You don’t know what you don’t know—and almost by definition new entrepreneurial ventures need a helping hand from established partners if they hope to succeed. “Startups suffer from what researchers call ‘liability of newness,’” says Harvard Business School Assistant Professor Rory M. McDonald, “which is a fancy way of referring to all of the things you don’t have as a new company—products, knowledge, connections, resources.”
The most common and effective way to make up for that lack is to find someone who can help you overcome it—most often a venture capital firm that can infuse not only much-needed cash but also expertise and advice.
In a perfect world, everyone benefits. The VC firm takes an equity stake and makes money when the company succeeds, rewarding limited partners who have invested in the VC firm.
But what happens when the interests of the VC and the startup don’t exactly align? For example, when the VC hedges its bet by investing in multiple startups that may be competitors?
McDonald explores that question in the paper Exposed: Venture Capital, Competitor Ties, and Entrepreneurial Innovation, published in the October 2015 Academy of Management Journal and co-written with Emily Cox Pahnke and Benjamin Hallen of the University of Washington and Dan Wang of Columbia University.
The paper finds that far from being a supporting hand for startups, some partnerships can be a hand holding a company down, making it less productive than it otherwise would have been.
TIES THAT BIND
Investing in multiple companies in the same sector and product category may not seem so nefarious from the standpoint of the VC. “Venture capital is a hit-driven business,” says McDonald. VC firms spread their wealth around to dozens of startups, hoping to hit that one jackpot that might be the next Facebook or Google.
The problem comes when they have to choose between supporting one company over another.
Such a case caught McDonald’s attention in 2009 when VC firm Mohr Davidow made an investment in Navigenics, a direct competitor to personal genomics company 23andMe, a startup it had invested in previously. A year later, a similar case occurred when Andreesen Horowitz cut its investments in photo-sharing company Instagram after doubling down on competitor Picplz (a poor bet, as was proven by history).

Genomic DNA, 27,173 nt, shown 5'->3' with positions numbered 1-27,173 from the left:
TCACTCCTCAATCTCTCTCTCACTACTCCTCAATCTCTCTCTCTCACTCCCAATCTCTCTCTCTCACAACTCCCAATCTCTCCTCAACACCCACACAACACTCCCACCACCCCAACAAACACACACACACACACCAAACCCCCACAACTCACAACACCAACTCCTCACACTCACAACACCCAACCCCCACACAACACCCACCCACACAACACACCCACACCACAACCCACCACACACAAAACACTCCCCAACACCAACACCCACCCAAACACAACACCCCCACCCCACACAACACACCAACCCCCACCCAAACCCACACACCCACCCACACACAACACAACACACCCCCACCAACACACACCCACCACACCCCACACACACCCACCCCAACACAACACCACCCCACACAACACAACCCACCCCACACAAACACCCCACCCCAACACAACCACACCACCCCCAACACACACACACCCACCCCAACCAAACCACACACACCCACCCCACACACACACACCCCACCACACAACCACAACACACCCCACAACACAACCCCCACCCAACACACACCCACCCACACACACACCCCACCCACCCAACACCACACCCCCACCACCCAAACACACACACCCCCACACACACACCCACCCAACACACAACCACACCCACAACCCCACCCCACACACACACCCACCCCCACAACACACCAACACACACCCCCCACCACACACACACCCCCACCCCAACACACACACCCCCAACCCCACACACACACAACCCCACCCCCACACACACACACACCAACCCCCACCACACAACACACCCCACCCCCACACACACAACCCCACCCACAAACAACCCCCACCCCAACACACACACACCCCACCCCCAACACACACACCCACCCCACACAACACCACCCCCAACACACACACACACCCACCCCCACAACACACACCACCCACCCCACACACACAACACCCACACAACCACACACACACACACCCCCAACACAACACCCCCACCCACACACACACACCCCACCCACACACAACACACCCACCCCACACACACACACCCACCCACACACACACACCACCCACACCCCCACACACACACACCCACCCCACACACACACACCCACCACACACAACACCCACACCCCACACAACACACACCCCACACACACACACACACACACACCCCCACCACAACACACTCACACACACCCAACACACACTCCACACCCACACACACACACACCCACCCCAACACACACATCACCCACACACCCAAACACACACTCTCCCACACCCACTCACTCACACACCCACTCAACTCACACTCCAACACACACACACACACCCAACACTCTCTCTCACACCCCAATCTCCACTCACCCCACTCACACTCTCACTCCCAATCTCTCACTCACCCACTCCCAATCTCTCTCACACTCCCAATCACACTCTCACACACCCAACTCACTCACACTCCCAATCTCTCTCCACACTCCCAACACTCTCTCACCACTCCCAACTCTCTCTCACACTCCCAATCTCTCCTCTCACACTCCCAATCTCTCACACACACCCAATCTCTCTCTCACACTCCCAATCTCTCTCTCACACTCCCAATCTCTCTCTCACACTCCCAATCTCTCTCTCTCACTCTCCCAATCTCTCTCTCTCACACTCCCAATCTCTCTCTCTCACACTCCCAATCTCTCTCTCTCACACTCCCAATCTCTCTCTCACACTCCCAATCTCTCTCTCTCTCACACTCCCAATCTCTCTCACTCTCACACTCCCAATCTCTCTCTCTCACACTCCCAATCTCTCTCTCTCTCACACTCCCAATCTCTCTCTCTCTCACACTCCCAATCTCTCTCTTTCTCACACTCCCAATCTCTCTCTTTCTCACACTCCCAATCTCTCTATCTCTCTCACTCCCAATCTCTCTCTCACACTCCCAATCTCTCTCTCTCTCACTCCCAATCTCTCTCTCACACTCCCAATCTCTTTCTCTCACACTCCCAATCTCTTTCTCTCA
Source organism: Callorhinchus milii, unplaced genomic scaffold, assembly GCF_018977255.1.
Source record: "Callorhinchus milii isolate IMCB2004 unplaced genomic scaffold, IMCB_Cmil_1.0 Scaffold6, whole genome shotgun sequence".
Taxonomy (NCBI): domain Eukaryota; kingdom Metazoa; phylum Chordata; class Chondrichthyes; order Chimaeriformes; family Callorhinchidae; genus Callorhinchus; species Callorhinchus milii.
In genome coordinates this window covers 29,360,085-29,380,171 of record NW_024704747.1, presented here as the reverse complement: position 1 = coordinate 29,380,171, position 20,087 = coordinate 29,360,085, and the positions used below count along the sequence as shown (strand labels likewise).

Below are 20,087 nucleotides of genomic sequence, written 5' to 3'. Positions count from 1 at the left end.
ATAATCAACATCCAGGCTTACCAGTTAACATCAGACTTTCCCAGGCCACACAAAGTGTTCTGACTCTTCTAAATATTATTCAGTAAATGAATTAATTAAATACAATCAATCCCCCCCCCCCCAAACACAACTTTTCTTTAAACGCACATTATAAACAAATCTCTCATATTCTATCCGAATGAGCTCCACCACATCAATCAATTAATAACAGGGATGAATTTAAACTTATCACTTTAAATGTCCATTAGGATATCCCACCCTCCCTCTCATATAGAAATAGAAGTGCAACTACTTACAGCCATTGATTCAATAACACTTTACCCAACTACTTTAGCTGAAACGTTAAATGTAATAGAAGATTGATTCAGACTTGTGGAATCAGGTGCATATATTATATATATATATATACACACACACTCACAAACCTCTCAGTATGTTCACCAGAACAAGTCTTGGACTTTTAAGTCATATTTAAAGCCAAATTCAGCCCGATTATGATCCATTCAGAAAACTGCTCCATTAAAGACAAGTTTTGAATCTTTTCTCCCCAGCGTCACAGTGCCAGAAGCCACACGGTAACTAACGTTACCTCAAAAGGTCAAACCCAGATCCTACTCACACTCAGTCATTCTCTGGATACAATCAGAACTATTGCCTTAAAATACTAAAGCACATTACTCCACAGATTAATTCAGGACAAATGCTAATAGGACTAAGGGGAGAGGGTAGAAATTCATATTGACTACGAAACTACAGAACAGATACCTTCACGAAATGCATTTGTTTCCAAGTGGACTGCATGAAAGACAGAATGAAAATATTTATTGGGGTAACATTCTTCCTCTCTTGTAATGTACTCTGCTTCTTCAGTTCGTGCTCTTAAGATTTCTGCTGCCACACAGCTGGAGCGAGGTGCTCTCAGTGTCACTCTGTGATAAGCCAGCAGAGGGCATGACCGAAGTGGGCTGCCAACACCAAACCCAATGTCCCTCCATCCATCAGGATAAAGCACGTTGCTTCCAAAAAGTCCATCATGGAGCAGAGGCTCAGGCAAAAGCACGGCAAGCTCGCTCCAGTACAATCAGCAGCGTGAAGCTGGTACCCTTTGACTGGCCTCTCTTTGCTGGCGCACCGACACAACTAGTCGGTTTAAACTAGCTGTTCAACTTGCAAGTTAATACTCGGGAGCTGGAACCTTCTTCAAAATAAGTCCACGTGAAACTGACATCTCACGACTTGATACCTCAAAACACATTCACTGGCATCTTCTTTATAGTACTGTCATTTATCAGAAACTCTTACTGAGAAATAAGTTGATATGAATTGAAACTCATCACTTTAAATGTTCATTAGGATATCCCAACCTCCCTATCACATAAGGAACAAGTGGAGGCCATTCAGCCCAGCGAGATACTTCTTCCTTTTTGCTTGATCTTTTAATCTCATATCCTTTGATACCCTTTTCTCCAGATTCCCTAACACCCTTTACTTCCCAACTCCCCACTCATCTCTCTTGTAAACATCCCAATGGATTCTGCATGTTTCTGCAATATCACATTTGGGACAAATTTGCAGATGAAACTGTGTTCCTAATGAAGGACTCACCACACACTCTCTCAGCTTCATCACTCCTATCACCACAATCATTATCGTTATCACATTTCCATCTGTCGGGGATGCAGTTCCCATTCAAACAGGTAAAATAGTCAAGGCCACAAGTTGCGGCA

In both these cases, the startups stood to benefit not only from the monetary investment, but also from the knowledge the VCs obtained in advising their direct competitor.
As it happened, McDonald and his co-authors had firsthand experience of that kind of “information leakage” in a different venue: As doctoral students at Stanford, they had the same advisor.
“Each of us knew what the others were working on before we ever talked to each other about our projects,” he says. While that indirect information sharing may be benign in the case of students, the researchers surmised it may dampen innovation among competitive companies.
To test that hypothesis, McDonald, Pahnke, Hallen and Wang looked at close to 200 medical device startups that developed products for minimally invasive surgery from 1986 to 2007. Using regulatory codes developed by the Food and Drug Administration (FDA), they were able to tell which companies were competitors in the same patient application areas (such as cardiology, oncology, or urology) and product classes.
Then, using commercial investor databases, they determined which companies were funded by the same VCs. Finally, they determined how “innovative” each company was, based on the number of new products they introduced that were approved by the FDA (averaging one product every two years).